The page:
“Artificial”

Hey all, happy middle-of-the-week.

Growing up, in the war between Star Wars and Lord of the Rings, also known as the ‘Great Conflict of Sci-Fi Nerds and Fantasy Nerds of Forever,’ I always had my flag pitched pretty firmly in the camp for Fantasy Nerds. That’s right, you science nerds can suck it with your “lasers,” and your “spaceships,” and “anti-gravity-whateverthehell,” I’m over here with dragons, immortality, ethereal curses, and all the rest.

And even now at twenty-seven, I still do kind of hold that stance, but am waaaay more of a mercenary now than married to either side. My heart will always be with the art of High Fantasy, but I’ve come to see the love for science fiction a great deal and have really become a sucker for things like the cyberpunk genre (R.I.P. CD Projekt Red). Movies like Upgrade, Blade Runner 2049, Ex Machina, Ghost in the Shell, and to a lesser degree of genre, Arrival, Inception, and Tenet.

As it turns out, Sci-Fi is awesome.

Alright, I was writing something out, but then I began to notice all I was doing was spoiling the story here today, so I bumped it to the bottom. Without further adieu….

“Artificial”

April 6, 2034

This day…just…keeps coming back to me.

You’d just died maybe two months before, and I’m standing at your grave. The headstone your family got for you is nice, nobody seems to go out for real marble anymore. Others have been by and left flowers too, I guess. But you didn’t tell too many people you liked sunflowers best, natural ones. The synthetic daises under your name smell right, the petals even bruise if you press them, but they never wilt. And they don’t bob in the same way when the rain drops hit them either.

I want to stand in the rain because with you gone at least it would feel like I have someone to cry with. But of course Lucille’s right there with the umbrella.

“Are you cold?” she asks me.

“No,” I tell her.

“Are you sad?” she asks after a pause.

I almost laugh, but there doesn’t seem to be a point in it. “Yes. Of course.”

“Barry,” she says again. “May I ask you a personal question?”

“Shoot.”

“Are you afraid?”

It’s hard to say what it was, but the question stopped me. I had to swallow a lump in my throat before I found I could answer. “Of what?”

“Dying,” she says.

All I did was watch the rain break against the marble and run along the letters of your name. She’d struck a chord.

I want to tell her I am, but am also not. After all, you’d done it, so had everyone in history, so it can’t be that bad. I think of all sorts of reasons to be or not to be, but in the end all I say is, “I don’t know. Maybe.”

“May I ask you another personal question, Barry?”

I don’t say anything, but just nod.

“Are you afraid of me?”

This time I look at her, and she looks at me. It’s tough to say what it is – at first I think it might be because she looks like you – but I think instead it’s the way she looks at me. I look into her eyes and every second longer I do, I see something else. Her eyes aren’t steadfast, they flutter subtly, searchingly, minutely quivering like yours or mine. Her lips flex so slightly, the way they do when your teeth don’t touch and your jaw is uneasy, so subtle you wouldn’t notice if you weren’t locked in such an intimate moment with someone.

“It isn’t fair,” I say.

“What isn’t fair, Barry?” she asks.

“To be so unsure.”

And why shouldn’t I be? The small signals in her eyes, her face, her hands. The soft cues of inner feelings we all use, all wrestle with. Our emotional responses have outward signs, just because she’s different doesn’t mean they can’t come from the same place. And how is she so different, anyway? Because she has a production date? I have a birthday. She has a serial number? I’ve got a social. Because of her programming? I’m a creature of habit and education too, but that doesn’t mean I’m not a person beneath it all. And that “unique cipher” DigitalBio is so proud of each of their products having…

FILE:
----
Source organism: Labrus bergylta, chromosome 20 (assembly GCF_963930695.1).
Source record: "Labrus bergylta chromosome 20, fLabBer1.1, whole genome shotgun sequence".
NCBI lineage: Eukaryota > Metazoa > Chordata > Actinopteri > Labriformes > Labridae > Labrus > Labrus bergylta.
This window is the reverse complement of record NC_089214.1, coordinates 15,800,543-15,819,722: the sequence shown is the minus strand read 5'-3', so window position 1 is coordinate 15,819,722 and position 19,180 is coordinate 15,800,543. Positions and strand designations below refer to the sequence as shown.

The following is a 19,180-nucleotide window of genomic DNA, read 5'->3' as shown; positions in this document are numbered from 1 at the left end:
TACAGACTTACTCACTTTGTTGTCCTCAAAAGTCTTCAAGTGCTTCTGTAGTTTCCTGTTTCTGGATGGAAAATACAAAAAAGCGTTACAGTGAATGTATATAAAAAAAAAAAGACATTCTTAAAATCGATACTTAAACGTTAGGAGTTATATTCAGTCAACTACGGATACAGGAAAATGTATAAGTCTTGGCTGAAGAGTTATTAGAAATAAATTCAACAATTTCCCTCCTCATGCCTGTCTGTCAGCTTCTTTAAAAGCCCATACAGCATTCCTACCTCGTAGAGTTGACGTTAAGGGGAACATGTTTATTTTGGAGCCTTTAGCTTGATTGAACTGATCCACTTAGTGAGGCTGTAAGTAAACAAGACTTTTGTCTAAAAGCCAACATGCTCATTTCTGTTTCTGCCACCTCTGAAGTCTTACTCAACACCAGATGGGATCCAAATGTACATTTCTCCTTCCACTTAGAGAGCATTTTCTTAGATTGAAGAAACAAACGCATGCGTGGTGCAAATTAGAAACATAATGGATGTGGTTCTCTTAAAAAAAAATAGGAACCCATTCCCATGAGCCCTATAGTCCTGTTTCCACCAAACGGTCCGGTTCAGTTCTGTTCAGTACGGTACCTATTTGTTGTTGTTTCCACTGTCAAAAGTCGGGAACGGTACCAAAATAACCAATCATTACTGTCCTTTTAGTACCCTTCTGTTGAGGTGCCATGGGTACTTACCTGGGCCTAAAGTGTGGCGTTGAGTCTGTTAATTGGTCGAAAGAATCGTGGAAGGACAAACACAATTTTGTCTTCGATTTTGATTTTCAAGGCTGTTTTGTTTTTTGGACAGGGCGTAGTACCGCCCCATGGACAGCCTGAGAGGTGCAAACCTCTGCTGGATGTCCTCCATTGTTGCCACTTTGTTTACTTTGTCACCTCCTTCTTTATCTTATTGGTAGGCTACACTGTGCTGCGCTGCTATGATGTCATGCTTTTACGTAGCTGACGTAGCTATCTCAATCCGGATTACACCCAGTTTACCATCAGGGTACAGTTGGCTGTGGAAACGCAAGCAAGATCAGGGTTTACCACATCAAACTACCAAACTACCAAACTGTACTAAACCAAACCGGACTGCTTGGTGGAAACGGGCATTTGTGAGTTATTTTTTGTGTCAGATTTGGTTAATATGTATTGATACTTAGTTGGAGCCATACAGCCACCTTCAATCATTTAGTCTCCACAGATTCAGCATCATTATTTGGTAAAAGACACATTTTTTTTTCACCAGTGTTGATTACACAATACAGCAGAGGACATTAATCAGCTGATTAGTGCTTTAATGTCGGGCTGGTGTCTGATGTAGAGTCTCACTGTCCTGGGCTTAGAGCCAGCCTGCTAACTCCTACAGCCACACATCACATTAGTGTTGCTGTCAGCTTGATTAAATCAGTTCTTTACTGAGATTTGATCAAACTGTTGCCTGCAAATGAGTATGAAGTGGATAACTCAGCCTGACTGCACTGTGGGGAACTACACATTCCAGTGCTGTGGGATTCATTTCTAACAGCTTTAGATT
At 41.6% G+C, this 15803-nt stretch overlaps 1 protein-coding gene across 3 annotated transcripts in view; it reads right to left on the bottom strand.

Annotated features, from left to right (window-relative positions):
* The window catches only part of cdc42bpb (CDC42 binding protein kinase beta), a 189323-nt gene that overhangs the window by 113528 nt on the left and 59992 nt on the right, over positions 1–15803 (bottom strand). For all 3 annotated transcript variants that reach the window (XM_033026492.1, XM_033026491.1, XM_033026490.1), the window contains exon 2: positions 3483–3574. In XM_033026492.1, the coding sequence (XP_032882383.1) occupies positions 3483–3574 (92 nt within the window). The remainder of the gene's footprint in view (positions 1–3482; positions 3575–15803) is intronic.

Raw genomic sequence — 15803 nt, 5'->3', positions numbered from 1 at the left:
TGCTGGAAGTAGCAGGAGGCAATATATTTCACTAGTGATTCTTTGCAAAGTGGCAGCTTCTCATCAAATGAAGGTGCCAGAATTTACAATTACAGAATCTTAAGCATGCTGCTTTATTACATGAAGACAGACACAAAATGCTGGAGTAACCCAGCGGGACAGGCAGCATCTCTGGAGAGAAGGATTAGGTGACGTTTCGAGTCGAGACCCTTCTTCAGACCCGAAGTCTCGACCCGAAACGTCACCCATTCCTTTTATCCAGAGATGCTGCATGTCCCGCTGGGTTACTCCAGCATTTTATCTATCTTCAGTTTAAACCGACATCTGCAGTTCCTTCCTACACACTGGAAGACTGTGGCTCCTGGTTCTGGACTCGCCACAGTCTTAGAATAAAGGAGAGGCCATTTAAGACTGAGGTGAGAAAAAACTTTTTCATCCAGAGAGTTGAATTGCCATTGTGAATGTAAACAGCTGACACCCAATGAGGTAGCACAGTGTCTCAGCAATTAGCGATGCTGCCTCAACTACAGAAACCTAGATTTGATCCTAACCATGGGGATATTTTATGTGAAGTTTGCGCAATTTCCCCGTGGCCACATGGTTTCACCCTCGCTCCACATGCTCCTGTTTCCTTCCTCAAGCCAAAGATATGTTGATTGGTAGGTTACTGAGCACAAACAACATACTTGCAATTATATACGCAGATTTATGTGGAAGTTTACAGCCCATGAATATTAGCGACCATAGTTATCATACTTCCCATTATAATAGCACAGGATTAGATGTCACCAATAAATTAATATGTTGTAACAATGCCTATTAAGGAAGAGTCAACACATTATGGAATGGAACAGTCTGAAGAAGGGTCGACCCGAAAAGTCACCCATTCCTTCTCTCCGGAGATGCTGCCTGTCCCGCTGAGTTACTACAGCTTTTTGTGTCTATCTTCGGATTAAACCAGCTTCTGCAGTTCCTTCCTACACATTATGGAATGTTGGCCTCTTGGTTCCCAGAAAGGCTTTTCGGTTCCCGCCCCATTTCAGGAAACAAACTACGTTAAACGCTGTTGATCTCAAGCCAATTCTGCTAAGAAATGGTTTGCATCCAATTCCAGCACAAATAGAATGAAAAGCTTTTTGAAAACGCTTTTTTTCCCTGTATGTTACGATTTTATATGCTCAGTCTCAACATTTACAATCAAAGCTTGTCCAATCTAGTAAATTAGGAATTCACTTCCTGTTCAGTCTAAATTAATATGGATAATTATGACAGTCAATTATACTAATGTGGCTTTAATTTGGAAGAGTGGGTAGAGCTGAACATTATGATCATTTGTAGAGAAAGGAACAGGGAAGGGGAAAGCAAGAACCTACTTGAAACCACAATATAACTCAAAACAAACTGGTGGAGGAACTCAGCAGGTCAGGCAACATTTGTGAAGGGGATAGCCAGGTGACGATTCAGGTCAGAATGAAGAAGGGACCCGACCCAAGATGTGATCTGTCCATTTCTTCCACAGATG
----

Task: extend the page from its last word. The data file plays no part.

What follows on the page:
I look down at my hands and think of the countless times since androids were first announced that I’ve done that. The runic layout of our fingerprints, the ridges of those tiny lines, the creases in the palm – it’s hard to see how that’s really any different.

I look back at her and she looks at me. Just like you she’s beautiful. The way her hair rests on her shoulder, the way the blue of her eyes contrasts against the gray background, she reminds me of you a lot.

Two men walk past and I catch their sneers. “They let you bring that thing onto the grounds?” they mutter. Of course she hears them, I’m sure, but she won’t move.

1’s and 0’s. Plastic, carbon fiber, and alloys. A machine of intelligent design is what we’re supposed to see. Programmed responses, algorithms, protocols, functions, and nothing else. But why is it foolish to see more than that? Once upon a time, the animal kingdom was thoughtless and bereft of conscious intelligence, but look a little further and gorillas take up sign language, whales and dolphins speak, crows remember faces, elephants lament and mourn their dead – all just like we do. Hell, even mushrooms communicate with each other. It only took a small amount of respect to see humans aren’t as alone as we pride ourselves.

So why am I so unsure when I look at her? I’m standing there, in a city cemetery, and she just stands there looking back at me. I feel the first tears burn down the side of my face and I know exactly why: because I don’t know whether or not to feel alone there.

“Do you,” I say still wiping my face, “do you ever get that way?”

It would have stuck with me no matter what, but what really got me was that she didn’t answer straight away.

After a few seconds of silence, I look at her again and her eyes are in the grass. I see her squeeze the grip on the umbrella, barely, hardly perceptible but it’s there.

“Yes,” she says.

Arthur C. Clarke had this great quote once upon a time where he said, “Two possibilities exist: either we are alone in the Universe, or we are not. Both are equally terrifying.” He’d meant E.T.’s, I think, but here I was confronted by a one-word answer that scared me, relieved me, excited me, lifted an enormous weight off my shoulders, and settled a new one on them all at once. I’d never felt those words more heavily than I did in that moment. The rain began to pick up again and drum against the umbrella’s hood.

“Come on,” I say.

“Where are we going?”

“Let’s go get a coffee for starters. This talk should take a while.”

Maybe she’s more like you than I thought.

Funny thing since you named her, eh?

END